On September 13, 1996, rapper Tupac Shakur died from gunshot wounds suffered in a Las Vegas drive-by shooting. More than a decade after his death Tupac Shakur remains one of the most recognizable faces and voices in music. A steady stream of posthumous album releases has kept his name near the top of sales rankings. But unlike other rappers with whom his story is intertwined, Shakur’s stature has grown with each passing year since his still-unsolved murder.
The story of Shakur's death begins with a failed attempt on his life two years earlier. On November 30, 1994, Tupac Shakur was shot and seriously wounded during a robbery committed by two armed men in the lobby of a midtown Manhattan office building that housed a recording studio where he'd been working on his third album, Me Against the World (1995). For reasons that have been detailed obsessively in works such as Nick Broomfield's 2002 documentary Biggie and Tupac, Shakur blamed the attack on producer Sean "Puff Daddy" Combs and rival rapper Christopher Wallace—a.k.a. "The Notorious B.I.G." Shakur's charges, and his subsequent move to the L.A.-based record label Death Row Records, sparked the so-called "East Coast vs. West Coast" feud that defined the hip-hop scene through the mid-1990s.
In Las Vegas on September 7, 1996, for the Mike Tyson-Bruce Seldon boxing match, Shakur and others in his entourage were captured on tape in the lobby of the MGM Grand hotel engaging in a violent scuffle with a man later identified as a member of the Los Angeles-based Bloods street gang. Hours later, Shakur was riding as a passenger in a car driven by Death Row Records head Marian "Suge" Knight when a white Cadillac pulled up alongside them at a stoplight on Flamingo Road. At least 12 shots were fired, four of which struck Shakur and one of which grazed the head of Suge Knight. Emergency surgery at University Medical Center saved Shakur's life that night, and in the days following, doctors announced that his chances of recovery had improved, but on September 13, 1996, he died of his wounds. Six months later, his rap rival, Christopher Wallace, was murdered in similar circumstances in Los Angeles. No arrest has been made to date in connection with either murder.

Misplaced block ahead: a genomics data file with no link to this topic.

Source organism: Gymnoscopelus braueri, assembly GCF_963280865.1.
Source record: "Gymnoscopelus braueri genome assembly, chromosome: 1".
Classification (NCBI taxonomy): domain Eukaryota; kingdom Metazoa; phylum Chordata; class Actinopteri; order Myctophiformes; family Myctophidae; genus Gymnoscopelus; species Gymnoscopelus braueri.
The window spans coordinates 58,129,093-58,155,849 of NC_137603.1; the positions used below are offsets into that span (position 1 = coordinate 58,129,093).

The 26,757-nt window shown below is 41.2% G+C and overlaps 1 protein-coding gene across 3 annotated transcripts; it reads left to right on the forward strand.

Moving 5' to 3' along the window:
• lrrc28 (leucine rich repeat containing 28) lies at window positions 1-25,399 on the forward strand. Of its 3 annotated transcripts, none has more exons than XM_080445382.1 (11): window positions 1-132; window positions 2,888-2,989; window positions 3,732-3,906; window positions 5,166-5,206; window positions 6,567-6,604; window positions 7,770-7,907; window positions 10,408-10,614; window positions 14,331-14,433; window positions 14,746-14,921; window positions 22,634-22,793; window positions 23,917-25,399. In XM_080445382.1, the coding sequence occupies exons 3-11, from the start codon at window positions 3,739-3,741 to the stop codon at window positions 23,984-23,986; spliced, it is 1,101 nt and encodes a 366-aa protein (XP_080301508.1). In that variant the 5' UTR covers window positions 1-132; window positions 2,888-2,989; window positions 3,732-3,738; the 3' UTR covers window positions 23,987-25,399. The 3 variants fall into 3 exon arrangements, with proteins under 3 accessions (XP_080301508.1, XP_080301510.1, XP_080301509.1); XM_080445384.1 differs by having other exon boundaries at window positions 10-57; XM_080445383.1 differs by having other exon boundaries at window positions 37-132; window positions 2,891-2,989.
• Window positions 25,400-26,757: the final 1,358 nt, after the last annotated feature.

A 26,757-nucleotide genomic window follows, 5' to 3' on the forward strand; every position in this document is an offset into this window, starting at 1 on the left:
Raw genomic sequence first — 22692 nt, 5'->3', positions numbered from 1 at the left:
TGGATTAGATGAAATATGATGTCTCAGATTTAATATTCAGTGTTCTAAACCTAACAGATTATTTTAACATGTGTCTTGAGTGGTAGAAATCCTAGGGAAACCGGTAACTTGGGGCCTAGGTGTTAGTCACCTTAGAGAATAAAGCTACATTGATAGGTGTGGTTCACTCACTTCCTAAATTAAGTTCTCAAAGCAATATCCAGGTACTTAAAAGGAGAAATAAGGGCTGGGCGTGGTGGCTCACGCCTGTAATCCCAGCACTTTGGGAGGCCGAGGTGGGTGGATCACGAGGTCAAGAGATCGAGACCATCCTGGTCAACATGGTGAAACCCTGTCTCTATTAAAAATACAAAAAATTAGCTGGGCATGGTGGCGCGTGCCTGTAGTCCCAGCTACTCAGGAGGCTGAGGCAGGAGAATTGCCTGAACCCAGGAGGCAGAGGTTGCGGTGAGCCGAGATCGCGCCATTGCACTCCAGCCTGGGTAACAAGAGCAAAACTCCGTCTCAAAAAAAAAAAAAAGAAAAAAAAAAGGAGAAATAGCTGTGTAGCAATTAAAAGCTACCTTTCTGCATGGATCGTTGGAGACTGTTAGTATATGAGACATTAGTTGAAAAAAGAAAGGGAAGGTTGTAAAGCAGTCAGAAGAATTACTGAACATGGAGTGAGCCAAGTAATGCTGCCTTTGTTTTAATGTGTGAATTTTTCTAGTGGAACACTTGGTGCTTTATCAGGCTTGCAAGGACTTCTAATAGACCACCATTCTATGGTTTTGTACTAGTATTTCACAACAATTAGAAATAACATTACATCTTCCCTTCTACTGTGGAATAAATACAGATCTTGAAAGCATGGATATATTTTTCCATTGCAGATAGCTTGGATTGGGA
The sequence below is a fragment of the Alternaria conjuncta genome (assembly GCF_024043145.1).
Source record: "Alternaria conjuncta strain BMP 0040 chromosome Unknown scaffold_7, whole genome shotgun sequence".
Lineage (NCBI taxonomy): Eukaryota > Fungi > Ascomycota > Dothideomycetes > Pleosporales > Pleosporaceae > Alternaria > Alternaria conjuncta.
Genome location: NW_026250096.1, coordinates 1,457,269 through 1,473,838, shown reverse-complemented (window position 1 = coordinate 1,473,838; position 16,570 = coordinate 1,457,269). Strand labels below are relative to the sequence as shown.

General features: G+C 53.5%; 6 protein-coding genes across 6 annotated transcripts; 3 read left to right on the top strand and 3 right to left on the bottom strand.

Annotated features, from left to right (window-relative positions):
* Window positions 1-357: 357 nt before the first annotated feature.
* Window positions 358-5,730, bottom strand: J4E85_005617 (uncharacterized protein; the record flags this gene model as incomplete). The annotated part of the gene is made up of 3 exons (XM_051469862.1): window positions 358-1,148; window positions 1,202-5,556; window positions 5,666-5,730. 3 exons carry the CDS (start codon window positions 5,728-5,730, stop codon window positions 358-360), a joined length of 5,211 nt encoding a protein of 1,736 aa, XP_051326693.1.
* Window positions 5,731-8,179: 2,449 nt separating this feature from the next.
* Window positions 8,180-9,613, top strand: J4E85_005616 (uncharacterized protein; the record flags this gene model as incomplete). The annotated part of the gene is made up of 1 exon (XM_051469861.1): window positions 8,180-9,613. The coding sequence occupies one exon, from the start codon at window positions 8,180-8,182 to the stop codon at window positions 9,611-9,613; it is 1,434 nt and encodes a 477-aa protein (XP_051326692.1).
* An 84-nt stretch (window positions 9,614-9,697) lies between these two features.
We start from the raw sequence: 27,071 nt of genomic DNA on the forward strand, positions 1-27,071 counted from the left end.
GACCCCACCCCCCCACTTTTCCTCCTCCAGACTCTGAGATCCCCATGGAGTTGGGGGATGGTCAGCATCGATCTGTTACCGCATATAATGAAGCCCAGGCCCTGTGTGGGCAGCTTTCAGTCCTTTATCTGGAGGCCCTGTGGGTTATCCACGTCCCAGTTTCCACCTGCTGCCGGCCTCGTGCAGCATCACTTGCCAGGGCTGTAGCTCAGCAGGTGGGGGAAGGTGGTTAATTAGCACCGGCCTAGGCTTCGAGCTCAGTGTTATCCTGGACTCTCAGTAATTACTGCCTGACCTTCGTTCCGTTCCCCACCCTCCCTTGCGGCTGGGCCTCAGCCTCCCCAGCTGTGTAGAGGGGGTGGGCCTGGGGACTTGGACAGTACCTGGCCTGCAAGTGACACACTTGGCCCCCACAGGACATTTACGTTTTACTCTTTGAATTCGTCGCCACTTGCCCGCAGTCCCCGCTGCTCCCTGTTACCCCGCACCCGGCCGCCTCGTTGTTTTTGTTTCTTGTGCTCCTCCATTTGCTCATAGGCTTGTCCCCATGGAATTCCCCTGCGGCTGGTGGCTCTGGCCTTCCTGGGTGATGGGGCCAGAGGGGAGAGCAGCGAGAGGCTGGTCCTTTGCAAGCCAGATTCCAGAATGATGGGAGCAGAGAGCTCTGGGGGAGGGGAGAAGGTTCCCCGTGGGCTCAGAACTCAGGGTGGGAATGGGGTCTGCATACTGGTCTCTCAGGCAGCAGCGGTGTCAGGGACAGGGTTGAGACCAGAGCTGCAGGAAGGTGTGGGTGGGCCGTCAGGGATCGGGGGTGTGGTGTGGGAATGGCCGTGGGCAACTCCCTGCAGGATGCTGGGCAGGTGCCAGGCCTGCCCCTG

Michael Thomas Barry is a columnist for CrimeMagazine.com and author of Murder & Mayhem 52 Crimes that Shocked Early California 1849-1949. His book can be purchased from Amazon through the following link: